TULSA, Okla. – In 2003, the late Bryan Clauson won the Tulsa Shootout in a red and white No. 7.
The car was a unique design. Built by GT American, the company was established in 1998 by Dennis Golobic and his son, John. The cars were built in California and shipped all over the nation. At one point, more than 300 cars could be found from California to New York in Quarter Midget action.
Their east coast representative was Tim Clauson. His son, Bryan, was a house driver from the start and the car that Bryan wheeled to victory lane was the first Micro ever constructed by GT American and was partly designed by his father.
“We design and develop that car with Shane Golobic’s Grandfather, Dennis, and his Father, John,” said Tim about the car that Bryan, who died in August after a crash during the Belleville Midget Nationals, wheeled at the Shootout.
Asked about the event, Tim replied with a chuckle, “So, when we showed up there, I think Bryan was 11 at the time and we were running the stock class and drew dead last and at the Shootout, we all know that’s going to be a tough day, so Bryan talked me into drawing the open class and we drew a one in that.”
It didn’t take long for young Clauson to overcome the high draw.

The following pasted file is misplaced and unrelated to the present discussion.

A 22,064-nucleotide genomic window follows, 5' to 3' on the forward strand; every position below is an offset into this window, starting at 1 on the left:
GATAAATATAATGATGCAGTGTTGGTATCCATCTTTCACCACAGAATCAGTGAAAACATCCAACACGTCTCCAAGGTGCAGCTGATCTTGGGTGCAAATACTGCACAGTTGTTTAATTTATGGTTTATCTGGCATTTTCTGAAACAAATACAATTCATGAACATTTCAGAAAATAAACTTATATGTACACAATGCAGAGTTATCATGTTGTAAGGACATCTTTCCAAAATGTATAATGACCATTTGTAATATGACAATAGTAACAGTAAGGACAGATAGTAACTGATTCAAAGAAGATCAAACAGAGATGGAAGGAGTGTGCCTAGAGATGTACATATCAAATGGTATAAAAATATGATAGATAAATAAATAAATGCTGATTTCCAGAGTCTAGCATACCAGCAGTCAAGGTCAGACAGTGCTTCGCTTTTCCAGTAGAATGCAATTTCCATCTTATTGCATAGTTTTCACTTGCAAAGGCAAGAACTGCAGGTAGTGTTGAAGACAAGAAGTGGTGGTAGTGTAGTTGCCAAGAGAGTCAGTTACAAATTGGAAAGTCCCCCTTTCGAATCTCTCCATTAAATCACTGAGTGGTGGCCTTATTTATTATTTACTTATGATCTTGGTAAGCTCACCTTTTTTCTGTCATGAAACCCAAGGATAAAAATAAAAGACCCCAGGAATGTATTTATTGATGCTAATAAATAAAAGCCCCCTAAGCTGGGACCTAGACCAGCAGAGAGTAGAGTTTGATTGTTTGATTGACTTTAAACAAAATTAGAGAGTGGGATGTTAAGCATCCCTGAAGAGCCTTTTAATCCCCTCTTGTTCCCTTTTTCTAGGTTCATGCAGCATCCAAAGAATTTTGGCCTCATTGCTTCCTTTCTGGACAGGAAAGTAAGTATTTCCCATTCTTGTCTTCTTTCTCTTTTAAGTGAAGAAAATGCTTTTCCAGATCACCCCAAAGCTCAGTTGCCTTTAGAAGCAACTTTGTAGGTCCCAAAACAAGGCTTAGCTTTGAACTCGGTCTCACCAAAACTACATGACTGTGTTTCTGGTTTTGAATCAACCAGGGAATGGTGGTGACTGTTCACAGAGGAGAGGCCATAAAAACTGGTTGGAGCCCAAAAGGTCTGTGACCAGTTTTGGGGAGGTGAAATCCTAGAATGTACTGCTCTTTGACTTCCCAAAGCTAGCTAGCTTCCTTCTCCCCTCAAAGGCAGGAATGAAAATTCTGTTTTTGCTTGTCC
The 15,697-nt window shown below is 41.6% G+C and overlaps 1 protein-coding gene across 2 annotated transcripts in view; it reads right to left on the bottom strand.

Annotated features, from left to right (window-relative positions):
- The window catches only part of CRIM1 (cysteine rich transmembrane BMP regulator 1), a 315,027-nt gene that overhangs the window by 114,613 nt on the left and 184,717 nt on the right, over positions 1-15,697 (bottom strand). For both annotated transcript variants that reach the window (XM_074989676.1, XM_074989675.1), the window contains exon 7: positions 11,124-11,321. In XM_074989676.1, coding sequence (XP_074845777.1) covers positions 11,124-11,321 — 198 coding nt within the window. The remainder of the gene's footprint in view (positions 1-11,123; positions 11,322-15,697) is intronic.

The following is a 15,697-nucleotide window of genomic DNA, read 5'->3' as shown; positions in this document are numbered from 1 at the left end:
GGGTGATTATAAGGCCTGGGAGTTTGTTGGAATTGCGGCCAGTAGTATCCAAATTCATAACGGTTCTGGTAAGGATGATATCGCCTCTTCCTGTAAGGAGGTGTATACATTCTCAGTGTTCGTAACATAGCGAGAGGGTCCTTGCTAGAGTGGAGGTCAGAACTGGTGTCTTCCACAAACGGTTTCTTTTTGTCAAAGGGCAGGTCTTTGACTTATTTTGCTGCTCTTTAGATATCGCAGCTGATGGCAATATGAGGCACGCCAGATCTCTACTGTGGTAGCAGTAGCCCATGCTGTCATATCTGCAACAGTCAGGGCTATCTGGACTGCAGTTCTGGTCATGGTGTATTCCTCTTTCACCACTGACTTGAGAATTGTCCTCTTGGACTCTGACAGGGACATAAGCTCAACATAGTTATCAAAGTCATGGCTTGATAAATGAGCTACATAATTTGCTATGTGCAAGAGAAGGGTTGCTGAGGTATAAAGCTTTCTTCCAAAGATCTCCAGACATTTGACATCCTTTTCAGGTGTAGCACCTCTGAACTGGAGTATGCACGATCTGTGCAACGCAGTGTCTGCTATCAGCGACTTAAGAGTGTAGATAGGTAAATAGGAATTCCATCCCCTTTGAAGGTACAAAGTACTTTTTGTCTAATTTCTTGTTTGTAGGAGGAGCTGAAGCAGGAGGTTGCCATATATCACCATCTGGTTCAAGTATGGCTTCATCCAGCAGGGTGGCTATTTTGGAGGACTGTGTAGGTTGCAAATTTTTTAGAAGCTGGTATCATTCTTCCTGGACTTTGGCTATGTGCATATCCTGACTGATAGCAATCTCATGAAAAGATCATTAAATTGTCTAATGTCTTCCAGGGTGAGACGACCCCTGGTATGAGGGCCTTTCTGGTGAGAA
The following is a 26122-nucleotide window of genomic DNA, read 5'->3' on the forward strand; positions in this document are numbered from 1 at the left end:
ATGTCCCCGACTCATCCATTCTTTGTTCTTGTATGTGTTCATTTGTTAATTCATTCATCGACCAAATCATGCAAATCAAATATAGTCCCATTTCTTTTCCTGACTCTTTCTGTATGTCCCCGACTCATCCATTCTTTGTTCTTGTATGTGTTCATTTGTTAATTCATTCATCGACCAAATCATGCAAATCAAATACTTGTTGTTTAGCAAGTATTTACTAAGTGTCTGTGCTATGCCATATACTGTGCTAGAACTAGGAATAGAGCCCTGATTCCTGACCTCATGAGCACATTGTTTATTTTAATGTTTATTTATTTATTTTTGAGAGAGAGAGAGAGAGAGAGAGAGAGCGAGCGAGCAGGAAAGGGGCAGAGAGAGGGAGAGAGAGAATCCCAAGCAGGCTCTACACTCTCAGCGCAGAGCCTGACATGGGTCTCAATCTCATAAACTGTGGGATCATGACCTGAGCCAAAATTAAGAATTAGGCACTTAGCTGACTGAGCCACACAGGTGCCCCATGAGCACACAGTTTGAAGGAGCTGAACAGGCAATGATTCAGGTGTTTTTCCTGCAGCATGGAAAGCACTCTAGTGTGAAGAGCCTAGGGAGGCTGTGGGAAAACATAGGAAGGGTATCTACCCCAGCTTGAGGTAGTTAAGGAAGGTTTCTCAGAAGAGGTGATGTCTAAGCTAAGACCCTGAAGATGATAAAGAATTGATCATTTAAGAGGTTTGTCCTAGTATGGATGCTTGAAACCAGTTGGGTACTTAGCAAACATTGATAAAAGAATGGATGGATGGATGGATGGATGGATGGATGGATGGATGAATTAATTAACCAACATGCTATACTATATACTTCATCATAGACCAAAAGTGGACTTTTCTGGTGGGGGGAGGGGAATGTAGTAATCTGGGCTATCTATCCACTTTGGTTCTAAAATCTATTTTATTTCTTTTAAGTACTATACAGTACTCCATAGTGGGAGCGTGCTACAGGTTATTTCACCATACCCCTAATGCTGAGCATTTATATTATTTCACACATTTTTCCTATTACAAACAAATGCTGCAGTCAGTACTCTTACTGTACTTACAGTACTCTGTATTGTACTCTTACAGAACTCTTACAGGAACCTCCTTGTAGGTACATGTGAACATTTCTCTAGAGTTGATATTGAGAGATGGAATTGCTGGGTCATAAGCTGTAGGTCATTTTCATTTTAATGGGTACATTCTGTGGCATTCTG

“We went out for the Stock Heat Race and he came from the back and won so that put us on the front row of the A-Main, so I told Bryan we weren’t going to worry about running the open class and he said, come on lets run it. If I drop to second, I’ll pull in. I begrudgingly agreed and he led it for a while until he got wheeled, and that really motivated him so he ended up driving past that guy for the win so now we’re on the front row of both features with a stock micro.
Finishing second in the Stock A-Feature, the team rushed to put fresh rubber on the car to make the call for the Outlaw feature. With the smaller stock wing, stock motor, and spec tires, Clauson was able to pick up the win.
On the car making its return to the Tulsa Shootout, Tim stated, “What I think is cool about it is a Father and son took that car and are replicating the experience we had. Putting the car together and going to the Shootout, so to me, the car is special but what the Key family has done to honor Bryan is really special.”
Acquiring the car in 2012, Scott Key put his son, Noah, behind the wheel. Ever since that day, Tim and Bryan were in contact with Scott about the car and what to do with it if they needed advice.
“The car now is mainly a Hyper, but there is still a lot that we have to make custom and Tim has always been great to let us know what to do and what they did,” commented Scott Key. “When we heard about what happened, Noah was the one who wanted to do the car. It means a lot to be able to come back and pay tribute to what Bryan and his father did.”
As of now, the car is slated to compete in the Winged Outlaw Division.
The 32nd Speedway Motors Tulsa Shootout takes place Dec. 28 through Jan. 1 at the Tulsa Expo Raceway inside the River Spirit Expo Center.